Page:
Many online platforms are filled with classes that go from five minutes to over an hour, so choosing a length that fits our schedule is part of the design. The variety of classes we can find online will not only make the practice of yoga adaptable to our schedule, but also to our energy and our capacity to move, breathe, and be present at any given moment.
If we’re practicing with a recording, we can also pause the video any time we need, giving us more autonomy and perhaps allowing us to stay longer in a pose that feels good, or maybe taking a little break if we feel tired.
3. Variety at your Grasp
One of the things I enjoy most about practicing online is the access it gives me to variety.
When the pandemic began, some of my favourite yoga teachers in Europe and Asia began to offer virtual classes, workshops, trainings, and even retreats, and it gave me the chance to practice and learn from them from my own home, without the expense and the availability requirements of travel.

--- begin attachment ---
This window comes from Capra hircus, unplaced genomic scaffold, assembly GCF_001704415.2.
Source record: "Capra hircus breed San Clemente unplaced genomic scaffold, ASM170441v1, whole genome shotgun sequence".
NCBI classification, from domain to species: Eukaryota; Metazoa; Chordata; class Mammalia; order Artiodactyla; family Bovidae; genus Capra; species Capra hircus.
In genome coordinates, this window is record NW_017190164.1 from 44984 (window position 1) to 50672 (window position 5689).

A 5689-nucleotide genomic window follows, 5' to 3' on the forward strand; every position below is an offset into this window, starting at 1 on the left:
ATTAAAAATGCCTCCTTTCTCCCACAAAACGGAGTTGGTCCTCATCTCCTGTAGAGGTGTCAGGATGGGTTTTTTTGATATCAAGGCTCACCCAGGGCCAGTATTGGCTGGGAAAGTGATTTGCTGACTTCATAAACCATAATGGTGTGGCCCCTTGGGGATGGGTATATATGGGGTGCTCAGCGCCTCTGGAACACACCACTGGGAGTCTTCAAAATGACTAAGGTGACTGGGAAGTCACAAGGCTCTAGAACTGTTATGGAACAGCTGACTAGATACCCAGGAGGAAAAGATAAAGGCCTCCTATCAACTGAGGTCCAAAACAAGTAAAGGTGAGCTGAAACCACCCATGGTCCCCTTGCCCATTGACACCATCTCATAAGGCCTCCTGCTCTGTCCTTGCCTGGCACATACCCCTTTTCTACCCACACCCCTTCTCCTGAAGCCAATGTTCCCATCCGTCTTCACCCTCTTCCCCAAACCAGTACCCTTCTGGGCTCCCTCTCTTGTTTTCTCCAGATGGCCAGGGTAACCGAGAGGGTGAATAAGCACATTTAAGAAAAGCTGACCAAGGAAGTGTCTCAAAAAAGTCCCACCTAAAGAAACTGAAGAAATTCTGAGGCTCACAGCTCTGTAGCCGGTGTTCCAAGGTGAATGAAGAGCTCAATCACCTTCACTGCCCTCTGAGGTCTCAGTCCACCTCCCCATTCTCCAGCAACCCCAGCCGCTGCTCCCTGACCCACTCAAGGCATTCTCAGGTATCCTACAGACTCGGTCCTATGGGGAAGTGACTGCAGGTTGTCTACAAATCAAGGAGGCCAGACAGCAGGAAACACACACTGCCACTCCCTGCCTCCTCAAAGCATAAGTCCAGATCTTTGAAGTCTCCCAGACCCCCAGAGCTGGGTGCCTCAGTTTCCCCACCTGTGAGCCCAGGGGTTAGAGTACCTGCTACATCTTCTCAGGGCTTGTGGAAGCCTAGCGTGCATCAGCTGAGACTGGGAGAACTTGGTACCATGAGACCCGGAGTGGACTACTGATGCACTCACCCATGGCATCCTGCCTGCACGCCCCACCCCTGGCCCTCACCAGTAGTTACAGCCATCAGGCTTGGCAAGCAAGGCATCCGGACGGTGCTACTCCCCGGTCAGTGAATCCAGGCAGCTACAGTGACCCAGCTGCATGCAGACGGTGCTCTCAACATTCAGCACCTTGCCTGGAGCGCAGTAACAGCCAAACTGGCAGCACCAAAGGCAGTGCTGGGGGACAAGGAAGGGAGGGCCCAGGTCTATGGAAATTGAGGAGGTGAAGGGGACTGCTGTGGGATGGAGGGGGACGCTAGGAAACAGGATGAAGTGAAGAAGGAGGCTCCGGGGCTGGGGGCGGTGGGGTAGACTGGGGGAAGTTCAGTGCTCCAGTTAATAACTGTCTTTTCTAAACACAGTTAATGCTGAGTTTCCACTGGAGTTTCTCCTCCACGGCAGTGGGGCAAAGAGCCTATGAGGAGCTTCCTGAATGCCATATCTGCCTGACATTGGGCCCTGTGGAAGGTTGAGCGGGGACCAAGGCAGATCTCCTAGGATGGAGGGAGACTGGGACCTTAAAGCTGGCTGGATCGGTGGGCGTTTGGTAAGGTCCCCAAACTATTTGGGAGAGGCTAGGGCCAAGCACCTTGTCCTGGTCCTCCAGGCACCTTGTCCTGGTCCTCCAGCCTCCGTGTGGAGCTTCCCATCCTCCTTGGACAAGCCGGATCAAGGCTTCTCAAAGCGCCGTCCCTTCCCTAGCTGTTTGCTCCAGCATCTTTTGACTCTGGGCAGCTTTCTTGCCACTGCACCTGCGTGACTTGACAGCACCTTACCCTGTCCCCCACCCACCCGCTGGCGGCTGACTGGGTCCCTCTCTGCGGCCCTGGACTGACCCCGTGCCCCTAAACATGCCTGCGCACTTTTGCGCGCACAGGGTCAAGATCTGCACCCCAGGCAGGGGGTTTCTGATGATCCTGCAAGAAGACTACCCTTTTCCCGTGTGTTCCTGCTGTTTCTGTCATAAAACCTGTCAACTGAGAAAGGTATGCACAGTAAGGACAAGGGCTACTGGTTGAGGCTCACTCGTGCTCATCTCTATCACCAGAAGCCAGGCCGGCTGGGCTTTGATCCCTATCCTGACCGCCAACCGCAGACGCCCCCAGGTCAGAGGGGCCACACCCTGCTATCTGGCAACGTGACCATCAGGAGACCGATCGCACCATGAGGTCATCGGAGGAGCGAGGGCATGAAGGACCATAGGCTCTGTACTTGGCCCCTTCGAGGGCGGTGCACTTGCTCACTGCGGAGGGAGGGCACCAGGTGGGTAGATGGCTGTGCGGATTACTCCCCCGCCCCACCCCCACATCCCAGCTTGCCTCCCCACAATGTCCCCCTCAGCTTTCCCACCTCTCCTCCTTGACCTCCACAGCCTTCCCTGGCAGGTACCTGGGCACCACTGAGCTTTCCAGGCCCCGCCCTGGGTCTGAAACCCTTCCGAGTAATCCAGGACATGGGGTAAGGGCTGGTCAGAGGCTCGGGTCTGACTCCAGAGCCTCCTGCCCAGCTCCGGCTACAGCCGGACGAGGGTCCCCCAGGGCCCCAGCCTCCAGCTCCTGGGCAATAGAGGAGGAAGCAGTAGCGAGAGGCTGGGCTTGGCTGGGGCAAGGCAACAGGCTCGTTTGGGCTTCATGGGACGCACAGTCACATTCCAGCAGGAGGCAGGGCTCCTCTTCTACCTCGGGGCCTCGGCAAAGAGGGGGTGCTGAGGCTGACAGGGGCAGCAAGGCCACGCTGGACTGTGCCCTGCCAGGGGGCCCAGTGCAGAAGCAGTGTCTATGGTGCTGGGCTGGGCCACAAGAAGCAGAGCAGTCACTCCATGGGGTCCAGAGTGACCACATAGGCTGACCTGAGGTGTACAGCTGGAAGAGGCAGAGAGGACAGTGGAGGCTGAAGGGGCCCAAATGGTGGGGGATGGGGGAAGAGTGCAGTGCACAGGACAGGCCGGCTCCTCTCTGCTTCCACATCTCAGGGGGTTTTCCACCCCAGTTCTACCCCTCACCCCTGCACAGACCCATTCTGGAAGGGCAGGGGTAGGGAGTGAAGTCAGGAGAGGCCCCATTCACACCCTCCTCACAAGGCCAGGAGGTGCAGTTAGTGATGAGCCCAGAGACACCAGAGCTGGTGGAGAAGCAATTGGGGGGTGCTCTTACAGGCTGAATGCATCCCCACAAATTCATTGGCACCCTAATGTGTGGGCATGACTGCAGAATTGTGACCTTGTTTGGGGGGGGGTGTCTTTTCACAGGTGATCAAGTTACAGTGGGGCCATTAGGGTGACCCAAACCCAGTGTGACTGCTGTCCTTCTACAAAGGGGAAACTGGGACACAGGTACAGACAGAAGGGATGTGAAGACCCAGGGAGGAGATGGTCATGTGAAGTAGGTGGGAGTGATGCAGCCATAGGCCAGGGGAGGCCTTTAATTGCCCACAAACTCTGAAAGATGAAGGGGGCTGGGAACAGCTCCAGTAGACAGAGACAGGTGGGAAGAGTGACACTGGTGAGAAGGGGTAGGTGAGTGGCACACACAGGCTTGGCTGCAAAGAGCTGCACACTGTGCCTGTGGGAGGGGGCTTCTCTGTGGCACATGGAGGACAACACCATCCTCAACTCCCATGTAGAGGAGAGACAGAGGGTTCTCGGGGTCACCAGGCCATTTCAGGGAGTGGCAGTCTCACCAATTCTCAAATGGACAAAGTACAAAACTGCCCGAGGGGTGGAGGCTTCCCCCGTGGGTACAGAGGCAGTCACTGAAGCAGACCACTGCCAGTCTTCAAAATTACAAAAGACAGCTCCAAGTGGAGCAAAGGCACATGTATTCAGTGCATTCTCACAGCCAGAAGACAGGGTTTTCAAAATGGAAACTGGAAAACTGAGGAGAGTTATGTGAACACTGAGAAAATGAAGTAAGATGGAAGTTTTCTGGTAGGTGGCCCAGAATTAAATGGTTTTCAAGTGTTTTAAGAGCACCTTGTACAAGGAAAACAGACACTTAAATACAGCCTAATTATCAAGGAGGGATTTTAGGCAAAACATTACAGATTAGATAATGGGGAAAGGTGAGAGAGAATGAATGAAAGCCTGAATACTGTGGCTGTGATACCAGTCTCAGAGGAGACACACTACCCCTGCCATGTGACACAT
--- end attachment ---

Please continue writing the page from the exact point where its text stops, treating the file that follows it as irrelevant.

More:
Doing yoga online also gives us the ability to choose from a wide range of styles of yoga: from yin to vinyasa, meditation, kriyas, mantra, philosophy lectures, and kirtan sessions.
4. At your Convenience
As a yoga teacher myself, I oftentimes practice by simply following my intuition without any guidance, but many yoga practitioners would rather have a teacher supporting and guiding their practice.